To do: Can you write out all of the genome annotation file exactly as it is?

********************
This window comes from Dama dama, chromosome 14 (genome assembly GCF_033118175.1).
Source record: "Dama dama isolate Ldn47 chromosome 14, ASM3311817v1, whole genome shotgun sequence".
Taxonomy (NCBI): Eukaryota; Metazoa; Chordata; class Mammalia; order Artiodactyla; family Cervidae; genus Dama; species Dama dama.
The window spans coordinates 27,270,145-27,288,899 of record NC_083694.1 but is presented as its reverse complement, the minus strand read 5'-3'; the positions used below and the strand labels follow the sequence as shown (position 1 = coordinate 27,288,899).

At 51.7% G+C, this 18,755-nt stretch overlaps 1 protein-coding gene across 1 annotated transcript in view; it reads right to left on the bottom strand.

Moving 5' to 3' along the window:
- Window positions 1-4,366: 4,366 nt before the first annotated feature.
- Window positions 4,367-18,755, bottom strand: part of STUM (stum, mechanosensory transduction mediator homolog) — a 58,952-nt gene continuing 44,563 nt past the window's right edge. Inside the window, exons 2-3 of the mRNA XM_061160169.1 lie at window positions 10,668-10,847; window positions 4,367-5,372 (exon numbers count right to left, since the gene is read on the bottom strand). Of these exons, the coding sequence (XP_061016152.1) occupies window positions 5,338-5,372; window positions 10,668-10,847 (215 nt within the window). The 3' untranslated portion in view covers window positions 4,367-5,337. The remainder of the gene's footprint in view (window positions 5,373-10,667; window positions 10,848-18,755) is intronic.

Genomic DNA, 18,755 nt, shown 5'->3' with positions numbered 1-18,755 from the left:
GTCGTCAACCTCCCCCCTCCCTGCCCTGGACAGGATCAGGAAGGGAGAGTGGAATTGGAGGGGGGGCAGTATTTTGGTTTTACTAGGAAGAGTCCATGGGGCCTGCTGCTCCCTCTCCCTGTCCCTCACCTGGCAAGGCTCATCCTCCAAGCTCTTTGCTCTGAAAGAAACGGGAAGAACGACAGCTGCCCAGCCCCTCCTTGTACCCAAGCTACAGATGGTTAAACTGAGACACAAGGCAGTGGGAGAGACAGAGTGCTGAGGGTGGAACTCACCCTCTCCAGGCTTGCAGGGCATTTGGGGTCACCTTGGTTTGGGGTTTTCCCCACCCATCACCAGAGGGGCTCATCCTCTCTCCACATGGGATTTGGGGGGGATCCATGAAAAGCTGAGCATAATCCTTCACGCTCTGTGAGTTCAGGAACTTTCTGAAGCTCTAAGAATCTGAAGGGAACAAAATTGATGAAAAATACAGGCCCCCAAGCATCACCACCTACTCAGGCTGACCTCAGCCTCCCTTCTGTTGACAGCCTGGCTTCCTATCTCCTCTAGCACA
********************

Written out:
This window comes from Dama dama, chromosome 14 (genome assembly GCF_033118175.1).
Source record: "Dama dama isolate Ldn47 chromosome 14, ASM3311817v1, whole genome shotgun sequence".
Taxonomy (NCBI): Eukaryota; Metazoa; Chordata; class Mammalia; order Artiodactyla; family Cervidae; genus Dama; species Dama dama.
The window spans coordinates 27,270,145-27,288,899 of record NC_083694.1 but is presented as its reverse complement, the minus strand read 5'-3'; the positions used below and the strand labels follow the sequence as shown (position 1 = coordinate 27,288,899).

At 51.7% G+C, this 18,755-nt stretch overlaps 1 protein-coding gene across 1 annotated transcript in view; it reads right to left on the bottom strand.

Moving 5' to 3' along the window:
- Window positions 1-4,366: 4,366 nt before the first annotated feature.
- Window positions 4,367-18,755, bottom strand: part of STUM (stum, mechanosensory transduction mediator homolog) — a 58,952-nt gene continuing 44,563 nt past the window's right edge. Inside the window, exons 2-3 of the mRNA XM_061160169.1 lie at window positions 10,668-10,847; window positions 4,367-5,372 (exon numbers count right to left, since the gene is read on the bottom strand). Of these exons, the coding sequence (XP_061016152.1) occupies window positions 5,338-5,372; window positions 10,668-10,847 (215 nt within the window). The 3' untranslated portion in view covers window positions 4,367-5,337. The remainder of the gene's footprint in view (window positions 5,373-10,667; window positions 10,848-18,755) is intronic.

Genomic DNA, 18,755 nt, shown 5'->3' with positions numbered 1-18,755 from the left:
GTCGTCAACCTCCCCCCTCCCTGCCCTGGACAGGATCAGGAAGGGAGAGTGGAATTGGAGGGGGGGCAGTATTTTGGTTTTACTAGGAAGAGTCCATGGGGCCTGCTGCTCCCTCTCCCTGTCCCTCACCTGGCAAGGCTCATCCTCCAAGCTCTTTGCTCTGAAAGAAACGGGAAGAACGACAGCTGCCCAGCCCCTCCTTGTACCCAAGCTACAGATGGTTAAACTGAGACACAAGGCAGTGGGAGAGACAGAGTGCTGAGGGTGGAACTCACCCTCTCCAGGCTTGCAGGGCATTTGGGGTCACCTTGGTTTGGGGTTTTCCCCACCCATCACCAGAGGGGCTCATCCTCTCTCCACATGGGATTTGGGGGGGATCCATGAAAAGCTGAGCATAATCCTTCACGCTCTGTGAGTTCAGGAACTTTCTGAAGCTCTAAGAATCTGAAGGGAACAAAATTGATGAAAAATACAGGCCCCCAAGCATCACCACCTACTCAGGCTGACCTCAGCCTCCCTTCTGTTGACAGCCTGGCTTCCTATCTCCTCTAGCACA